Over the past six months we've launched technical assistance projects - some that included funding for the participating cities - on a variety of topics, including financial empowerment, health insurance outreach, black male achievement, and access to afterschool meals. NLC continues to lead the First Lady's Let's Move Cities, Towns and Counties campaign, is supporting the Cities United campaign to reduce violent deaths among black men and boys, and is a partner on the new Resilient Cities for America Campaign. In March, First Vice President Mayor Chris Coleman and Second Vice President Mayor Ralph Becker launched the first Mayors' Education Reform Task Force, with a conversation with Randi Weingarten of the American Federation of Teachers at the Congressional City Conference; the group will reconvene in July to meet with Education Secretary Arne Duncan.

We have also produced many new publications, hosted webinars, and convened city leaders on diverse topics such as food truck regulation, broadband adoption, municipal leadership in small and mid-sized cities for children and youth, veteran housing, bright spots in civic engagement, education reform, sustainability and resilience, and use of predictive analytics. In April, NLC released important research on local economic conditions that received significant media coverage.

Finally, I take seriously the trust that you have placed in me by selecting me as NLC's new Executive Director, and have been working to ensure that the organization is strong - both in terms of solid finances and a robust membership base -- so that we can best meet our collective goals. Right now we are making important investments in the organization, but are still projected to make a modest contribution to our reserve fund this year.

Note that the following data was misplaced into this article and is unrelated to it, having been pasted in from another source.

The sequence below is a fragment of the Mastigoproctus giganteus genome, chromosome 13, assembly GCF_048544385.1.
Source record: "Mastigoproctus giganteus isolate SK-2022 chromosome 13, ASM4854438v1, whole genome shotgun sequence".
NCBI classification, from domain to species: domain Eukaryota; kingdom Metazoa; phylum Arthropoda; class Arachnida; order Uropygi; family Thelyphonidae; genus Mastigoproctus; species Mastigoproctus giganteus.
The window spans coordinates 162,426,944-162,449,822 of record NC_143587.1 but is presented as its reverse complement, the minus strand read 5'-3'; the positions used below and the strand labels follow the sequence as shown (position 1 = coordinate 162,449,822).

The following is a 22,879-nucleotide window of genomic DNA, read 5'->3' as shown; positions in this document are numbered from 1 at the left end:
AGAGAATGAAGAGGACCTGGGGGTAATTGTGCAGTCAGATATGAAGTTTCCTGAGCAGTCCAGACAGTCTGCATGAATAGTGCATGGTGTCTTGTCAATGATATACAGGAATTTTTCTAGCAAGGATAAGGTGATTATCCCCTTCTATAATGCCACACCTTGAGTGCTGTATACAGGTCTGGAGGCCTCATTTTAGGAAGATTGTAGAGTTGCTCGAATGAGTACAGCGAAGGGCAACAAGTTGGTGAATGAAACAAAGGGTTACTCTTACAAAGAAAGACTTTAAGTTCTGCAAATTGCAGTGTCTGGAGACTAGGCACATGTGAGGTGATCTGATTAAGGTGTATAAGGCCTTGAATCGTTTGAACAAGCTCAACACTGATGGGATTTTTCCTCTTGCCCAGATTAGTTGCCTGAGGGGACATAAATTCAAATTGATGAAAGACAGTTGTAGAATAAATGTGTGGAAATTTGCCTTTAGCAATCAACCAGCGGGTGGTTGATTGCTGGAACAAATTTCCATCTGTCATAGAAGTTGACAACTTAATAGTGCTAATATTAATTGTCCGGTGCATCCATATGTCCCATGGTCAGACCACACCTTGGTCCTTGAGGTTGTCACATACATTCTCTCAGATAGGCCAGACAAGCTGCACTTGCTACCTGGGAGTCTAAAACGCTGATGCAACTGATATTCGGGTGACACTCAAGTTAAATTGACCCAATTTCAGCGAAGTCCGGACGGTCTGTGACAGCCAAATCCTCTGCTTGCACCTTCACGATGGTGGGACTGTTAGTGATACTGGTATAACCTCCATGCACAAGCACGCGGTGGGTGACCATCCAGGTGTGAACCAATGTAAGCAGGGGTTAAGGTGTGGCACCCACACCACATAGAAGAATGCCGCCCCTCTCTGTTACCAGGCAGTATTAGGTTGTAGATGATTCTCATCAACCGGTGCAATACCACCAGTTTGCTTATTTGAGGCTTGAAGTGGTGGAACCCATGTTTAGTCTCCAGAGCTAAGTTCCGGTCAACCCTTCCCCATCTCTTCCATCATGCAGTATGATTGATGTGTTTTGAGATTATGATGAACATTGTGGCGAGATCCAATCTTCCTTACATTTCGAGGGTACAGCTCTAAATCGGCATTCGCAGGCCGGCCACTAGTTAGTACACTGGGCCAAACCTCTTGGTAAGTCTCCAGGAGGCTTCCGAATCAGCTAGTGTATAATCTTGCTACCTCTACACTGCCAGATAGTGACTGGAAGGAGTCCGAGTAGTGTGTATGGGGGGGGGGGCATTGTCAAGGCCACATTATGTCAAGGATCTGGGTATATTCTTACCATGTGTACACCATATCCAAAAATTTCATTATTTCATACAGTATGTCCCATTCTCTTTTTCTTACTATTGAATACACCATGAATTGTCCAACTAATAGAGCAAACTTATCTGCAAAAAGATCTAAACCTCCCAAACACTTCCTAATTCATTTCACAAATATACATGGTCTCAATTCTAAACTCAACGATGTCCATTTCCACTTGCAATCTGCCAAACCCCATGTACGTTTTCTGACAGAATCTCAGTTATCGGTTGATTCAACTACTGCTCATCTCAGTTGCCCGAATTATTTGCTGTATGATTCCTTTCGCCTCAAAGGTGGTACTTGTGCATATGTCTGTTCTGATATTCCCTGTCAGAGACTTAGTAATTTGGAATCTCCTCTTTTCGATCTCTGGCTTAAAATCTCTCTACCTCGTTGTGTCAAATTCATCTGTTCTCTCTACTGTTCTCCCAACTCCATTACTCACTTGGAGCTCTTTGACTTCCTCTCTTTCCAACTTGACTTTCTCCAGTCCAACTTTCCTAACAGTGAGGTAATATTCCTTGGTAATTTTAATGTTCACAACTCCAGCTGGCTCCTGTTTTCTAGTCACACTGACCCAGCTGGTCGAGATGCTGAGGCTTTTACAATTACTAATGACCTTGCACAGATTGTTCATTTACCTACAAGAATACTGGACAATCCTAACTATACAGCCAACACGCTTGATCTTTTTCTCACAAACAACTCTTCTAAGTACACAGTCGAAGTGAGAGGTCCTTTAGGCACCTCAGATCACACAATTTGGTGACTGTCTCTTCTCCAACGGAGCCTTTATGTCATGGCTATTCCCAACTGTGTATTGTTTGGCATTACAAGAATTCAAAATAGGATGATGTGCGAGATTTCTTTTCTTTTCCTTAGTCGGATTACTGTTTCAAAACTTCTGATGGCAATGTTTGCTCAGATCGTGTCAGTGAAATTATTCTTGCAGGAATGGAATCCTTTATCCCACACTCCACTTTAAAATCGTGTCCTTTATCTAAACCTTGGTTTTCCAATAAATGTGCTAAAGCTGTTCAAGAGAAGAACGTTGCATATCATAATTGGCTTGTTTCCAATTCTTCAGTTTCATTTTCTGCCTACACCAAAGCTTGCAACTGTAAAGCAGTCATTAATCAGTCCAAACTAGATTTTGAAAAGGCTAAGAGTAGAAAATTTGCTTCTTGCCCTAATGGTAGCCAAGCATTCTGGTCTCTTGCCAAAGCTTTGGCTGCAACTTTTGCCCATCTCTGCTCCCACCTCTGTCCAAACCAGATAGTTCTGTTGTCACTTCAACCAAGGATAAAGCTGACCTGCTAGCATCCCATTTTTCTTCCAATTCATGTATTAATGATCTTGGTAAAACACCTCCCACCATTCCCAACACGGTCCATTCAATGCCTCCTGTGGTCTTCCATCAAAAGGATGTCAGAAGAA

And on the membership front, I am working to ensure that more cities are welcomed into NLC and that members aren't just satisfied -- I want you to be excited and engaged. To this end, we have been doing a lot of listening: through a survey that over 1,100 members completed, through an open call for the topics you want to see covered and areas of expertise you bring, through numerous phone calls and trips to around the country.

We are seeking to channel this input into a more vibrant, responsive and effective organization. I've spent the last few months working with a task force appointed by NLC President Mayor Marie Lopez Rogers to formulate a bold strategic plan for the organization, and we've realigned ourselves internally to make sure that we are well-positioned to support you. You will be hearing more about the proposed direction of the strategic plan over the summer, and I hope you will take advantage of a variety of opportunities to add your voice to the conversation so that the plan that is developed truly represents our best collective thinking about our future.

You won't want to miss this year's Congress of Cities and Exposition that will be held in Seattle in November The program will cover both need-to-know fundamentals and cutting edge innovations on topics we heard loud and clear are important to you: economic development, financing strategies, transportation and infrastructure, and new approaches to ensure that your residents are safe and secure, well-educated and employed, and civically engaged. We also will be utilizing new formats and technologies to better connect you to the content and contacts you need to succeed. The conference also represents the launch of the new strategic plan -- an opportunity to be very clear about the impact we want to have as an association and how we are going to achieve it. If you haven't already, register now!

Thank you for being on this journey with me and with other city officials from around the country. Together, as one NLC, we are building better communities and a stronger country for our residents.